I considered faking the assignment. I'd seen ads for Progresso soup after all. I knew it had giant chunks of meat and vegetables and fancy spiral pasta. "Progresso soup tastes home made," I tried out. "Progresso soup makes me feel like someone cares about me." Better.
Maybe I could convince one of my roommates to buy a can for herself, then mooch just one tiny taste. One bite was surely all I needed to understand the exciting complexities of Progresso soup.
So I had options. The world, it seemed, was not going to end.
I tried my soup suggestion out on Brooke. She and I worked as janitors together at some fancy, off-campus offices. She was on board immediately and we made plants to head to the grocery store after our morning classes the next day.
Tuesday morning I was the only one awake as I prepared for my 8am class. None of my roommates were delusional enough to have signed up for any class earlier than 10am. I loaded my bag with books and notebooks and headed out the front door. I stopped though, when I saw a paper sack sitting on our front step. Probably a surprise from one of my roommates boyfriends, I thought.
I grabbed the bag and brought it inside, but as I set it on the front room table, I saw my name on the bag. MY name.
I opened the bag and was immediately humbled to see a can of Progresso soup and a ten dollar bill. All the foolish 2 taco deals and cheap, 70's platform shoes assaulted my conscience. I had not been careful with my money. I didn't deserve this charity.
All the possible do-gooders did a little parade through my brain and I alternated feeling elated and embarrassed. Who could have done this? Who had I been whining to? Who had seen me as so helpless and hopeless?
I decided quickly to focus on the thoughtfulness of the person who'd anonymously come to my rescue with a can of Progresso soup. Part of me wanted to know who it was, but another part really, sincerely didn't.
I put the ten dollars in my wallet and felt like a queen. No more taco deals or silly purchases. I had a responsibility towards that money and would not spend it foolishly. Maybe I'd even find someone else to pass it on to.
I put the blessed can of Progresso soup on the kitchen counter so Brooke would know she could hold on to a her hard earned janitor-cash a bit longer, then left for campus feeling like a little rough edge on my heart had just been sanded smooth.
Tuesday, September 9, 2008
I never thought a simple can of soup would be my undoing. OK, maybe I was being a tad over-dramatic, but if not my undoing, then certainly one thing that would stand between me and an A in advertising.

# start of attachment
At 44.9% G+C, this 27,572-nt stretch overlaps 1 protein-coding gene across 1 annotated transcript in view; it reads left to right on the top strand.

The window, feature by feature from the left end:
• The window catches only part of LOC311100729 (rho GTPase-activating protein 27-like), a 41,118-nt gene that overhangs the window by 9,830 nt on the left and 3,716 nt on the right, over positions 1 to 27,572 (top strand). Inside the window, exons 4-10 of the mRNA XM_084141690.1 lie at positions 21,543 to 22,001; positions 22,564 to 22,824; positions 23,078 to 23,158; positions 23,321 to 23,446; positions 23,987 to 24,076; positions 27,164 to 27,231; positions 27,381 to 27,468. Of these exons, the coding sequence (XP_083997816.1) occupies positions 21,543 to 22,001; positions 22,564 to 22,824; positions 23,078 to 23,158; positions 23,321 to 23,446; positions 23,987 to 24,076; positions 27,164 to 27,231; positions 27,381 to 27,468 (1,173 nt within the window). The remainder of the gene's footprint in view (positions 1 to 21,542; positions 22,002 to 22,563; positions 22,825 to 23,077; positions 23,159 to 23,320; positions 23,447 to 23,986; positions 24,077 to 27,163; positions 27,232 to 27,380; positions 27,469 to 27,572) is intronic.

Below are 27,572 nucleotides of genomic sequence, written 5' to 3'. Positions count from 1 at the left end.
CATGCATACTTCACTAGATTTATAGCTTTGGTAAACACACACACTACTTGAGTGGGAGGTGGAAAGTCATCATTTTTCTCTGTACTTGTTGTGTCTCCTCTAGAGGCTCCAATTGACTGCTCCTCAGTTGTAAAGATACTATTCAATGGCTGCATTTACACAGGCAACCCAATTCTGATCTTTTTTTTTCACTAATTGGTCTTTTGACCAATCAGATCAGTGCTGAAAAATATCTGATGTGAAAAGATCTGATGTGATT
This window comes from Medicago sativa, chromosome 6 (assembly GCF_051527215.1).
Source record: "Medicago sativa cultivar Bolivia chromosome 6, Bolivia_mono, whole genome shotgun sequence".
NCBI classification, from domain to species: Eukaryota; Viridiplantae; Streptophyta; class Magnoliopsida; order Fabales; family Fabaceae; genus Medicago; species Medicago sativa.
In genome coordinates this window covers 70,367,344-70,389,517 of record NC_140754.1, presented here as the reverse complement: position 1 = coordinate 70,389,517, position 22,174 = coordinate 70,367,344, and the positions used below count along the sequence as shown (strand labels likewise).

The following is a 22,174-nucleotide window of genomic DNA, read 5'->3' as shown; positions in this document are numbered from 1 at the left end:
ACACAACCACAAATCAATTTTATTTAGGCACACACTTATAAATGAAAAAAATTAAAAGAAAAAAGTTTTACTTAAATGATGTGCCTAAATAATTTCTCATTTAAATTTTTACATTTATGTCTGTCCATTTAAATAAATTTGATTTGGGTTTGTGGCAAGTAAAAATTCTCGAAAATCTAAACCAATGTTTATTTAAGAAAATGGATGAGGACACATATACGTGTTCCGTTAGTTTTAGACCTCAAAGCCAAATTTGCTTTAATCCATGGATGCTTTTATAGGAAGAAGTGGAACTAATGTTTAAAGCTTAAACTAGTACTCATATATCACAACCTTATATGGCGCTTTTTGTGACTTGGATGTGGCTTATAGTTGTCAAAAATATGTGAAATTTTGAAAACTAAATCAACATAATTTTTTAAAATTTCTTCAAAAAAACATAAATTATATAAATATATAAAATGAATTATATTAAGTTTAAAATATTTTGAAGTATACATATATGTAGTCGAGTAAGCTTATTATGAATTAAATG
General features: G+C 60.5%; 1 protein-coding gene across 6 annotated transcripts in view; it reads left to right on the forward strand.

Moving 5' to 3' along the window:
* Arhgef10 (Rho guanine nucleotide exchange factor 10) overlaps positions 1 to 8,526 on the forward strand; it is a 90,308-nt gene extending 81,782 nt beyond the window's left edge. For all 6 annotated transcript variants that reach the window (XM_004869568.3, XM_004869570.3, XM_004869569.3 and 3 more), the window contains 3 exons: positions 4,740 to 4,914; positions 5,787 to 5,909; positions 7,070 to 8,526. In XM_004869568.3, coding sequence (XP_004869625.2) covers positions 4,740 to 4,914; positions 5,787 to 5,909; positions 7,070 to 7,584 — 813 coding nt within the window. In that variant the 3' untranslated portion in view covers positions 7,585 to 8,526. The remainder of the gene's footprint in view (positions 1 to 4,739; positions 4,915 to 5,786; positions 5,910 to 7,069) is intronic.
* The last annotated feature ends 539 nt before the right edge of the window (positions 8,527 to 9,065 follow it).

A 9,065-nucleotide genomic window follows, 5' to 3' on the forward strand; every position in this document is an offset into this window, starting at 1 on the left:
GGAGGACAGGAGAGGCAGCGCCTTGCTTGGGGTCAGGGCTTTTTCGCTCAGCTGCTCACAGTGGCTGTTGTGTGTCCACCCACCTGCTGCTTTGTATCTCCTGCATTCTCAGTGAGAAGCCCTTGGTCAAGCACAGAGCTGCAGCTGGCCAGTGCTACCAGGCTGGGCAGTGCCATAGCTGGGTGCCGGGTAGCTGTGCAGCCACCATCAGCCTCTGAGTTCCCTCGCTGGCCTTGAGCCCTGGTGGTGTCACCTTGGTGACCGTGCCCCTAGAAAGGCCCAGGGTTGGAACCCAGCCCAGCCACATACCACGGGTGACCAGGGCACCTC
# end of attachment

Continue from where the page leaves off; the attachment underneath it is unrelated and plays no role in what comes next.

My professor had just announced our homework assignment, due in 3 days: Write a print ad for Progresso soup. He urged us to consider the target audience, to pay attention to the layout and design, and turn in only our best work.
"One last thing, " he added. "You will need to actually buy and eat a can of Progresso soup."
It wasn't that I didn't like soup. I loved soup. All kinds of soup. In fact, nothing beat a bowl of hot soup on a crisp fall afternoon while working on advertising homework. I was a huge soup fan.
However, I was a poor college student who couldn't afford to spend frivolously on things like name-brand soup. More than that, however, I was a poor college student who was really, really bad at managing her finances. I had worked over the summer to save money for school, but most of that went to books and rent. Oh yeah...and a really cute fall wardrobe.
I had a part time job, but was in between paychecks. I had just gone through the rounds of paying registration fees, lab fees, buying a parking pass, and taking advantage of the tasty 2 taco deal at Taco Bell (more than once.) I was seriously broke.
I may have been able to accost the couch cushions to raise 49 cents for a can of generic tomato soup. It was even possible that I could have rounded up 89 cents for the can of Campbell's. But Progresso? No way.
Progross was the fanciest, most expensive soup in the grocery store. I would gaze longingly at the blue labels in the soup aisle as I loaded up on Top Ramen and Jiffy Muffin mixes. For now, the can's of $1.75 soup were simple out of reach--a goal. I envisioned the day I'd come back to this very grocery store, a wealthy advertising executive. I'd drive up in my Porsche and walk in wearing my Liz Claiborne suit and sporting a $150 hair cut.